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Editorial
November 9, 2020

Rapid Progress Toward Reliable Blood Tests for Alzheimer Disease

Author Affiliations
  • 1Memory and Aging Center, Department of Neurology, University of California, San Francisco
  • 2Neurochemistry Laboratory, Department of Clinical Chemistry, Vrije Universiteit University Medical Center, Amsterdam, the Netherlands
  • 3Department of Radiology & Biomedical Imaging, University of California, San Francisco
  • 4Associate Editor, JAMA Neurology
JAMA Neurol. 2021;78(2):143-145. doi:10.1001/jamaneurol.2020.4200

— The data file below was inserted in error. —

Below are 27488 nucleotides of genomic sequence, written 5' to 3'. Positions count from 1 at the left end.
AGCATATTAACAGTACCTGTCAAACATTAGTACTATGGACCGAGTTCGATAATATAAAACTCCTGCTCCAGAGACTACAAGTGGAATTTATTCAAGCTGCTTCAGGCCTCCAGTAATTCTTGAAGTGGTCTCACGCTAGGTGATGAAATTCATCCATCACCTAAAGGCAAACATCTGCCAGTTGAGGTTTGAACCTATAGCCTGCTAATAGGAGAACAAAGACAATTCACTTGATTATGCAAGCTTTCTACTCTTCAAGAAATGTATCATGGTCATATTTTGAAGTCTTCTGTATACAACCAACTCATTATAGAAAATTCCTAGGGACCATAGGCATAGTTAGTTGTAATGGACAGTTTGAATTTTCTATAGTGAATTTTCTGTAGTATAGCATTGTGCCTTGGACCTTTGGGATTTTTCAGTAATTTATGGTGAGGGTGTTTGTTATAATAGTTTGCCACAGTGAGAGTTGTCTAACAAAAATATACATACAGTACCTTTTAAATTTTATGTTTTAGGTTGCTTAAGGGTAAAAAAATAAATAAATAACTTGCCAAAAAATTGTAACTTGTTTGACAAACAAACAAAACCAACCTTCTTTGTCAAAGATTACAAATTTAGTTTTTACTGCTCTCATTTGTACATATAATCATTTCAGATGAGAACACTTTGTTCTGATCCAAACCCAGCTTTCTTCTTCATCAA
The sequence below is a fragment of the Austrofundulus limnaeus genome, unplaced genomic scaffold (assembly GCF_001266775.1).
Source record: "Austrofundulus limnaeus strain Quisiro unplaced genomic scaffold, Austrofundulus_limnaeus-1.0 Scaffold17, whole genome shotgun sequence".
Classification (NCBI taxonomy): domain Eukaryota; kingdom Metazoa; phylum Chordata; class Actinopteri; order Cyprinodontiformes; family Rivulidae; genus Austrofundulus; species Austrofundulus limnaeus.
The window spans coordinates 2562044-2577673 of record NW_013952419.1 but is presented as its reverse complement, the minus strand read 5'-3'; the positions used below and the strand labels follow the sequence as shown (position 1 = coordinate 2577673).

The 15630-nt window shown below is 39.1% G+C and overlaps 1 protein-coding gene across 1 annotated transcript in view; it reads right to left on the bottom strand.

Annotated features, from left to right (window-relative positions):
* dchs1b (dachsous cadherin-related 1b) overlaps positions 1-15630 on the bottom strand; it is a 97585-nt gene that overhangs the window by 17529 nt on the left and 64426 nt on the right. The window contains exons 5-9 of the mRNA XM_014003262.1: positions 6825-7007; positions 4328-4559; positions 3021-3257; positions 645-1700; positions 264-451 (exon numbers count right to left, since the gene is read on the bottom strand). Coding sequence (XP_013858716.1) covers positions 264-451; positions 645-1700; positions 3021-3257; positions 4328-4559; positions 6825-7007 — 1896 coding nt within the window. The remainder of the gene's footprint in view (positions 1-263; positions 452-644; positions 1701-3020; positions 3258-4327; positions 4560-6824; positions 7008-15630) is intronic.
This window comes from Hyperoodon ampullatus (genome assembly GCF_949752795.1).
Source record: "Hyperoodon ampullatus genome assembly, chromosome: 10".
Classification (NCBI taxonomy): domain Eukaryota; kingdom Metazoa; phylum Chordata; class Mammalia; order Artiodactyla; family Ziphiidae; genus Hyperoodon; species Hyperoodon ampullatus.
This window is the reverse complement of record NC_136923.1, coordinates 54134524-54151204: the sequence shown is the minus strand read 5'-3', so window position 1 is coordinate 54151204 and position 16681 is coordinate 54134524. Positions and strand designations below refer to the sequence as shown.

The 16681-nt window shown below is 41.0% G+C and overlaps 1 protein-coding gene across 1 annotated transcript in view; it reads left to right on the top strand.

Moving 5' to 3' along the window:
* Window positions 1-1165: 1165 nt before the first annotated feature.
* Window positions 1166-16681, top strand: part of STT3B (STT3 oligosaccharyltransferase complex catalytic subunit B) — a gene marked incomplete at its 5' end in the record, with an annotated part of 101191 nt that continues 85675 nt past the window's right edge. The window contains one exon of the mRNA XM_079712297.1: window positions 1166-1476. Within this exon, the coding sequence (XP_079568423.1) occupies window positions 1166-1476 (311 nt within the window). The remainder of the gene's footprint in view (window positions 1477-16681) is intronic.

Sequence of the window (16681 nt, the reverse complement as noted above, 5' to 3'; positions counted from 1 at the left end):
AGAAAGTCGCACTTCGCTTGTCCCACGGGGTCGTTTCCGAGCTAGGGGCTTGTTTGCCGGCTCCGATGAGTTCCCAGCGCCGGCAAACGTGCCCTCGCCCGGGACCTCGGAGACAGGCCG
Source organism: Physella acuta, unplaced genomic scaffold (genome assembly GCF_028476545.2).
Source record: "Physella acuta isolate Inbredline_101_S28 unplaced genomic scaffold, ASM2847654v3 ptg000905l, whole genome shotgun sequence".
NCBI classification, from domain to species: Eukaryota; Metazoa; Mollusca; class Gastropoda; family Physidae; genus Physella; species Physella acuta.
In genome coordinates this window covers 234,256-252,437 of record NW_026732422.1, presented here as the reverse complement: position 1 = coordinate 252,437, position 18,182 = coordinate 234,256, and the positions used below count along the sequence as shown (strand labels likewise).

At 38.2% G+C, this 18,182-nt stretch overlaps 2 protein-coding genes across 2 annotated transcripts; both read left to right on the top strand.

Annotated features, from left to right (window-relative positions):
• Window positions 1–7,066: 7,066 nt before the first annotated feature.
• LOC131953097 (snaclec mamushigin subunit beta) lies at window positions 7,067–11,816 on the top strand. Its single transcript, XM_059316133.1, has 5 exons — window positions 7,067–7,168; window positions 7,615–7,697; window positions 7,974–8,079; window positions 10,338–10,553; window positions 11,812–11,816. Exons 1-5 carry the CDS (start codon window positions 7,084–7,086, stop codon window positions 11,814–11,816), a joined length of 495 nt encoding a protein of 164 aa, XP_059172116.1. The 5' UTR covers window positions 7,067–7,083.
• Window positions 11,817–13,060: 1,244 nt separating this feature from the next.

One of the most important advances in Alzheimer disease (AD) clinical research in the past 2 decades has been the development of biomarkers that detect amyloid-β (Aβ) plaques and tau neurofibrillary tangles in vivo with cerebrospinal fluid (CSF) assays or positron emission tomography (PET). Coupled with imaging or fluid-based markers of brain structural and functional integrity, these biomarkers allow researchers to capture the 3 key features of AD: amyloid plaques, tau neurofibrillary tangles, and neurodegeneration in living people (Figure). One of the most important insights from biomarker studies in AD is the existence of a prolonged preclinical stage spanning 2 decades, during which plaques and tangles deposit in the brain without leading to cognitive symptoms or functional decline. Individuals with preclinical biomarker changes are at risk for cognitive decline and may thus be excellent candidates for early intervention with disease-modifying therapies.1 The “biomarker revolution” in AD has culminated in the National Institute on Aging–Alzheimer Association Research Framework, which reconceptualizes AD as a biologic entity that is defined entirely by amyloid, tau, and neurodegeneration [AT(N)] biomarkers irrespective of clinical symptoms or functional decline.2

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